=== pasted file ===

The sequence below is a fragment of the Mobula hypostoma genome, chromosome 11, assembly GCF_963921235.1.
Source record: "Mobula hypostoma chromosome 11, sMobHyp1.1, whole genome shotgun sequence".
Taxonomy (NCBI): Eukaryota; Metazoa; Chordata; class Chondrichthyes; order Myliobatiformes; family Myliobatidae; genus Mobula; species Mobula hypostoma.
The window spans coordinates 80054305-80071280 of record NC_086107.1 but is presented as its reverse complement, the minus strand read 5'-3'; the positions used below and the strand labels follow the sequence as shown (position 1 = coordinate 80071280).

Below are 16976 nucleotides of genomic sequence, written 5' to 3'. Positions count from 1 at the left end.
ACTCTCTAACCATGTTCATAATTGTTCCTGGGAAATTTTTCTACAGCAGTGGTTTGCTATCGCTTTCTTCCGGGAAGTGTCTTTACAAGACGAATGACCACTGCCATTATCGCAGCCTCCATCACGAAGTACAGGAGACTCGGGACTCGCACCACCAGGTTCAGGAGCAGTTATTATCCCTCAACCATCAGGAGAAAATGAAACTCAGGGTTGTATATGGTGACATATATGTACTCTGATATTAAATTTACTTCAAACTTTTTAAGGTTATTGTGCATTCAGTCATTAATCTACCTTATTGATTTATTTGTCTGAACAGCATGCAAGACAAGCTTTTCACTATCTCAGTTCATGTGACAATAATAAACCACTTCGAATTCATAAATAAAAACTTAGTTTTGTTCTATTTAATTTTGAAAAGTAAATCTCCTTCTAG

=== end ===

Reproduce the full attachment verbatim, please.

The sequence below is a fragment of the Mobula hypostoma genome, chromosome 11, assembly GCF_963921235.1.
Source record: "Mobula hypostoma chromosome 11, sMobHyp1.1, whole genome shotgun sequence".
Taxonomy (NCBI): Eukaryota; Metazoa; Chordata; class Chondrichthyes; order Myliobatiformes; family Myliobatidae; genus Mobula; species Mobula hypostoma.
The window spans coordinates 80054305-80071280 of record NC_086107.1 but is presented as its reverse complement, the minus strand read 5'-3'; the positions used below and the strand labels follow the sequence as shown (position 1 = coordinate 80071280).

Below are 16976 nucleotides of genomic sequence, written 5' to 3'. Positions count from 1 at the left end.
ACTCTCTAACCATGTTCATAATTGTTCCTGGGAAATTTTTCTACAGCAGTGGTTTGCTATCGCTTTCTTCCGGGAAGTGTCTTTACAAGACGAATGACCACTGCCATTATCGCAGCCTCCATCACGAAGTACAGGAGACTCGGGACTCGCACCACCAGGTTCAGGAGCAGTTATTATCCCTCAACCATCAGGAGAAAATGAAACTCAGGGTTGTATATGGTGACATATATGTACTCTGATATTAAATTTACTTCAAACTTTTTAAGGTTATTGTGCATTCAGTCATTAATCTACCTTATTGATTTATTTGTCTGAACAGCATGCAAGACAAGCTTTTCACTATCTCAGTTCATGTGACAATAATAAACCACTTCGAATTCATAAATAAAAACTTAGTTTTGTTCTATTTAATTTTGAAAAGTAAATCTCCTTCTAG